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Ru Temple Design Studio

Some Archived Traipses

San Antonio, Nov. 2003

Big Sur 1994
San Antonio, TX; November 2003

Since Ruth's editing is as easy to pack along as her computer, there's no reason not to accompany Lise on a Library committee meeting trip, especially when there are two in one week, for a triangle hop!

The second and longer hop was to San Antonio, TX; here Ruth had some time to sketch, and here are some of those sketches.
hyatt lobby2
Water Garden in Hyatt Lobby
Riverwalk View
View from a Riverwalk Cafe
Riverwalk plantings
Plantings near a waterway, on the walkway from the Hyatt towards the Alamo Plaza.
hyatt lobby
Hyatt Lobby
Riverwalk bridge
The architect of the Riverwalk was notably influenced by Venice, vis the gentle arches of the bridges.
pine cone
The generous trees bounced this cone off my head while sketching aforementioned bridge on a windy afternoon.
bus stop sculpture
This orange (orange!) sculpture graces (graces?) a small park near the Riverwalk. Residents apparently either love or hate it. There's apparently one very similar to it somewhere in SF that's shiny silver.

SSAC fountain
I took the bus out to the Southwest School of Art and Design (who inaugurated an Art-o-Mat installation that week!) and browsed galleries, journaled in their cafe and enjoyed the bookshop. This fountain is in a back courtyard, and is a memorial to a beloved past teacher.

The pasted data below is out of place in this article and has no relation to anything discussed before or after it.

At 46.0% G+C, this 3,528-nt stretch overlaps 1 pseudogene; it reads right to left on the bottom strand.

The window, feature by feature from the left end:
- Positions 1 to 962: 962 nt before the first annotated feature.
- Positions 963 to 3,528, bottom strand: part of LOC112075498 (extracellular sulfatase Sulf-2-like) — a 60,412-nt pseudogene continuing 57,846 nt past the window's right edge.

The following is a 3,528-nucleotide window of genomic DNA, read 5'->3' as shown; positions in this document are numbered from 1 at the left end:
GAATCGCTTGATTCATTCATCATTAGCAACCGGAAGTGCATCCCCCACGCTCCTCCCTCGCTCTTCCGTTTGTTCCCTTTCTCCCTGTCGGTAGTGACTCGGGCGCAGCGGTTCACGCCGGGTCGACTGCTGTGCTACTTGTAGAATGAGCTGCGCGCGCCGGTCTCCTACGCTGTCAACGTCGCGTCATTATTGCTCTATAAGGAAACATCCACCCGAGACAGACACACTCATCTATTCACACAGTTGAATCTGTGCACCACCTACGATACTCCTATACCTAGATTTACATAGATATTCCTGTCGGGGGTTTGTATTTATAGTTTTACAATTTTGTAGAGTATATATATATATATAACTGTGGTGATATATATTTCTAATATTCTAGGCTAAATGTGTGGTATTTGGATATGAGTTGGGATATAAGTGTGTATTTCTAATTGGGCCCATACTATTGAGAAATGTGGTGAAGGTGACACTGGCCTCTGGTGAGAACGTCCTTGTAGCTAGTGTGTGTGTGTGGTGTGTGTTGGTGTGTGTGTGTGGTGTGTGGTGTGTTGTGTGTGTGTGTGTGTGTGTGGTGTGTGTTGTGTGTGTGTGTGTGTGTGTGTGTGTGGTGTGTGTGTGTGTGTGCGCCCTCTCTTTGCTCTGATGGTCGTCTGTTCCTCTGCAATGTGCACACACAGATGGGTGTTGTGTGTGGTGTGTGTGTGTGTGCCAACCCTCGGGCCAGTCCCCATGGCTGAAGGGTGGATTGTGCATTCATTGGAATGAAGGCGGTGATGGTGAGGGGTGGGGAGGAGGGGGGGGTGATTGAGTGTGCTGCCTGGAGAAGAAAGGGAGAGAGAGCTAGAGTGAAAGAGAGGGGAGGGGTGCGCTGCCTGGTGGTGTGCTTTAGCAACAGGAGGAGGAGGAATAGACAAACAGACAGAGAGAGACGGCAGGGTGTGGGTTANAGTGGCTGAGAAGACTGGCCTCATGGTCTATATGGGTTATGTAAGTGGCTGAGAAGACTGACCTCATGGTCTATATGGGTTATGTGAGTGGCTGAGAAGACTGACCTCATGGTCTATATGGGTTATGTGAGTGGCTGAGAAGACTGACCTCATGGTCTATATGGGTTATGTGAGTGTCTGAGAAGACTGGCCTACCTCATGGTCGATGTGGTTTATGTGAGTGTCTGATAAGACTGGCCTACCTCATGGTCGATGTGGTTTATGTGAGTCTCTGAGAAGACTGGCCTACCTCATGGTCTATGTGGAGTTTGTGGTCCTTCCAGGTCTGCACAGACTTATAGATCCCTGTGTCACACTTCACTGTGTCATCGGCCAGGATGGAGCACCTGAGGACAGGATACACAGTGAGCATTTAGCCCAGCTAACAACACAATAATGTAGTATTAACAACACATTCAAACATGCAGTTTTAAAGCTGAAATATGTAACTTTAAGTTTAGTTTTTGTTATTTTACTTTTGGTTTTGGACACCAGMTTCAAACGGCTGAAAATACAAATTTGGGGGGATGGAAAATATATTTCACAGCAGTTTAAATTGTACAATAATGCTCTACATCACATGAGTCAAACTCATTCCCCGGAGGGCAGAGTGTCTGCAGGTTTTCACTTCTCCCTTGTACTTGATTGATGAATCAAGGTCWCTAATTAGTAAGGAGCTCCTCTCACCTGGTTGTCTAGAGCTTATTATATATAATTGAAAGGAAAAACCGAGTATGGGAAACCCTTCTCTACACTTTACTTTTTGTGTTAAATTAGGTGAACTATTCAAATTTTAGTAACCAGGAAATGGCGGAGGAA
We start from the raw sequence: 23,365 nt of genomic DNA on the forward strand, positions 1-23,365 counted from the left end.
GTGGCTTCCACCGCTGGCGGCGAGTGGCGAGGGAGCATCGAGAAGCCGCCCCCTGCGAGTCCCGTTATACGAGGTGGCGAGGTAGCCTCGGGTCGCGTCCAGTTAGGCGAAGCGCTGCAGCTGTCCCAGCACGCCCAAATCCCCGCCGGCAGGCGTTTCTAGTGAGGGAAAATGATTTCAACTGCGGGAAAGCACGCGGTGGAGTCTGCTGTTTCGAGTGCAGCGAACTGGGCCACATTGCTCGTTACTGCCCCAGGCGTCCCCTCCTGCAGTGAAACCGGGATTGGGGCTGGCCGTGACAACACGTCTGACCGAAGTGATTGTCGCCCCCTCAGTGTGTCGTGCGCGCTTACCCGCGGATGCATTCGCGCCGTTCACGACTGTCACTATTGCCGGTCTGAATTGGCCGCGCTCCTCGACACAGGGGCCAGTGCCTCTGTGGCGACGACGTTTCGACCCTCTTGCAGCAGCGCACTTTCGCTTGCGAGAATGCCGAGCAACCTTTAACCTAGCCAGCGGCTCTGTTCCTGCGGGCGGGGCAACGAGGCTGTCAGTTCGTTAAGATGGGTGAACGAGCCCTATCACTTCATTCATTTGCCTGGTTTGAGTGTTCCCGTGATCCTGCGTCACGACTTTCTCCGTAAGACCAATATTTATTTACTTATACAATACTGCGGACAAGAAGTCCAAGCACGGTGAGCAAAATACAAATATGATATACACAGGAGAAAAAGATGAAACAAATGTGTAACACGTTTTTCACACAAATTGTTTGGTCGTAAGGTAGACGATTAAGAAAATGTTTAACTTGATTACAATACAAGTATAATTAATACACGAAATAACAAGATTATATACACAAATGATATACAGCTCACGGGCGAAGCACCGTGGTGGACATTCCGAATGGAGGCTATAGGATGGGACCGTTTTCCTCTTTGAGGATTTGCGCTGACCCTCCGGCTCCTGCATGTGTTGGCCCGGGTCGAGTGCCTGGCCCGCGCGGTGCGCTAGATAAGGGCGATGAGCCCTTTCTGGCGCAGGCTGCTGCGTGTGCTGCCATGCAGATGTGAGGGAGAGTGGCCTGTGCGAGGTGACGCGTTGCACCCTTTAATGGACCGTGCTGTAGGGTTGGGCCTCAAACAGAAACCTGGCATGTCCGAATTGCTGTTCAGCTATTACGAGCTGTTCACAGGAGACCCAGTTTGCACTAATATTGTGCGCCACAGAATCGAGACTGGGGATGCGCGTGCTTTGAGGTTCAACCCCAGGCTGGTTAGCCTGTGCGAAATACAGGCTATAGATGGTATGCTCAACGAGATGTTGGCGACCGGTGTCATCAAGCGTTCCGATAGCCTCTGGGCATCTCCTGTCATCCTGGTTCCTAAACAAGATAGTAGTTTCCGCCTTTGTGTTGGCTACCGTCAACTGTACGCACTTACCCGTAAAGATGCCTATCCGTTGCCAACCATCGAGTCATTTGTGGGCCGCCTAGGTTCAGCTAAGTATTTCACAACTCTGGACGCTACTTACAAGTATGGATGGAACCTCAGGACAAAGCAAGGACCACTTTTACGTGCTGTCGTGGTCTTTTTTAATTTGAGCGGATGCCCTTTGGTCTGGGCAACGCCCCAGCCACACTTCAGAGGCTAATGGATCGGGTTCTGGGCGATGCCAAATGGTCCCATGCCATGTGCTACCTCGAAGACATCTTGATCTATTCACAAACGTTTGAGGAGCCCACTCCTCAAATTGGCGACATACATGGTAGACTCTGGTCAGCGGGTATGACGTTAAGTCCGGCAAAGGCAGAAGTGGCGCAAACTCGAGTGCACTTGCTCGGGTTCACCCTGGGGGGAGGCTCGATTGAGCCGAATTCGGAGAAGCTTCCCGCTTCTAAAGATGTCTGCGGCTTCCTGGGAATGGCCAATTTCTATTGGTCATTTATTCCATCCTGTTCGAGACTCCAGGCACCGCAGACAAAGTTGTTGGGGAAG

The San Antonio Museum of Art is a treasure-trove of ancient art of this part of the world, including a pre-Mayan accordion book showing taxation records.

Statue sketch
This fellow with the cool hat and not much else had the sweetest smile; dates from some time 800 - 1500 b.c.e. and hailed from what is now Ecuador.
hanten design
The museum had on a special exhibit of hanten (worn by firefighters) and happi coat designs. Wow! Lovely indigo work and descriptions of the dye techniques used. Apparently the type of bees who make wax hives don't exist, or are very very rare in Japan, so there wasn't beeswax to do batik types of techniques with; indigo dyers used rice paste, and developed the different forms of shibori (tied or blocked resist patterns) instead.

The pen sketches here reproduce much more satisfyingly than the pencil scrawls - I have revisited some of the original drawings with ink, and post anew, and will probably do the rest. (You can poke through the index of pixtx to see the pencils if you must).

These drawings were done during November, 2003, as part of my undertaking to create 10,000 square inches of artwork of some kind, as part of the Art By the Inch challenge. The museum sketches were pretty quick griffes, and the more detaily pages on the San Antonio Riverwalk were 20 - 30 minute sketches.

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